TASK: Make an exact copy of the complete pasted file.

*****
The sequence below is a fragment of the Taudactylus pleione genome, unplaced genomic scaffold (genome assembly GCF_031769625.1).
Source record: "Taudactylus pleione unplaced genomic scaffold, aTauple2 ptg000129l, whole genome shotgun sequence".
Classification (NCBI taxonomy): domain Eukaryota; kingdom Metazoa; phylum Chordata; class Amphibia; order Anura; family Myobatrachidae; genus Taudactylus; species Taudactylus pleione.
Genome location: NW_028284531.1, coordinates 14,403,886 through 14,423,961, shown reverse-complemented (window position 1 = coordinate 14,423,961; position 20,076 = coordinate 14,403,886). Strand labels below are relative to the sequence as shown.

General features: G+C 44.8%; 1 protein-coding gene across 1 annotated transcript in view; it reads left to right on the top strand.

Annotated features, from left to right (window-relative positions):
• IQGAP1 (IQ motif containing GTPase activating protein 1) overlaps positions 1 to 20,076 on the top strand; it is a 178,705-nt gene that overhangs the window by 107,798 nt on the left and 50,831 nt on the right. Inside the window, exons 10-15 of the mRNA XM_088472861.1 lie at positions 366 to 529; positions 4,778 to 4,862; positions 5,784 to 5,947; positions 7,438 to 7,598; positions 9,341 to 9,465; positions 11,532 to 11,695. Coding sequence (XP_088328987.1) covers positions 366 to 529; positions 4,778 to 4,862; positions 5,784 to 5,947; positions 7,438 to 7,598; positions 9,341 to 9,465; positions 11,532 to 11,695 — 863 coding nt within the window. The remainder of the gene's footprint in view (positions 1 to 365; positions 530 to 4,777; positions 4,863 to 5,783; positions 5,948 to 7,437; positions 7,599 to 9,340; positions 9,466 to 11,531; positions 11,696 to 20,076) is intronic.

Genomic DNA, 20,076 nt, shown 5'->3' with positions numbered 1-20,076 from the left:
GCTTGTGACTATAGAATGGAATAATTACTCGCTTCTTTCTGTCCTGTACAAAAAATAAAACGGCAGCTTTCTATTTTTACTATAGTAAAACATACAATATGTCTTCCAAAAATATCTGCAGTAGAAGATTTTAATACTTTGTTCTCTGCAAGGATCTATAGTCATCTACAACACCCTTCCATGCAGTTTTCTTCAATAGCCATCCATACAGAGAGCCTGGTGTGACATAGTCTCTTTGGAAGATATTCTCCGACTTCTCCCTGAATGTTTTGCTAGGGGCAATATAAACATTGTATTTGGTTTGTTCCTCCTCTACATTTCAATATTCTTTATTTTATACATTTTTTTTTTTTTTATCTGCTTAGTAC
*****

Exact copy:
The sequence below is a fragment of the Taudactylus pleione genome, unplaced genomic scaffold (genome assembly GCF_031769625.1).
Source record: "Taudactylus pleione unplaced genomic scaffold, aTauple2 ptg000129l, whole genome shotgun sequence".
Classification (NCBI taxonomy): domain Eukaryota; kingdom Metazoa; phylum Chordata; class Amphibia; order Anura; family Myobatrachidae; genus Taudactylus; species Taudactylus pleione.
Genome location: NW_028284531.1, coordinates 14,403,886 through 14,423,961, shown reverse-complemented (window position 1 = coordinate 14,423,961; position 20,076 = coordinate 14,403,886). Strand labels below are relative to the sequence as shown.

General features: G+C 44.8%; 1 protein-coding gene across 1 annotated transcript in view; it reads left to right on the top strand.

Annotated features, from left to right (window-relative positions):
• IQGAP1 (IQ motif containing GTPase activating protein 1) overlaps positions 1 to 20,076 on the top strand; it is a 178,705-nt gene that overhangs the window by 107,798 nt on the left and 50,831 nt on the right. Inside the window, exons 10-15 of the mRNA XM_088472861.1 lie at positions 366 to 529; positions 4,778 to 4,862; positions 5,784 to 5,947; positions 7,438 to 7,598; positions 9,341 to 9,465; positions 11,532 to 11,695. Coding sequence (XP_088328987.1) covers positions 366 to 529; positions 4,778 to 4,862; positions 5,784 to 5,947; positions 7,438 to 7,598; positions 9,341 to 9,465; positions 11,532 to 11,695 — 863 coding nt within the window. The remainder of the gene's footprint in view (positions 1 to 365; positions 530 to 4,777; positions 4,863 to 5,783; positions 5,948 to 7,437; positions 7,599 to 9,340; positions 9,466 to 11,531; positions 11,696 to 20,076) is intronic.

Genomic DNA, 20,076 nt, shown 5'->3' with positions numbered 1-20,076 from the left:
GCTTGTGACTATAGAATGGAATAATTACTCGCTTCTTTCTGTCCTGTACAAAAAATAAAACGGCAGCTTTCTATTTTTACTATAGTAAAACATACAATATGTCTTCCAAAAATATCTGCAGTAGAAGATTTTAATACTTTGTTCTCTGCAAGGATCTATAGTCATCTACAACACCCTTCCATGCAGTTTTCTTCAATAGCCATCCATACAGAGAGCCTGGTGTGACATAGTCTCTTTGGAAGATATTCTCCGACTTCTCCCTGAATGTTTTGCTAGGGGCAATATAAACATTGTATTTGGTTTGTTCCTCCTCTACATTTCAATATTCTTTATTTTATACATTTTTTTTTTTTTTATCTGCTTAGTAC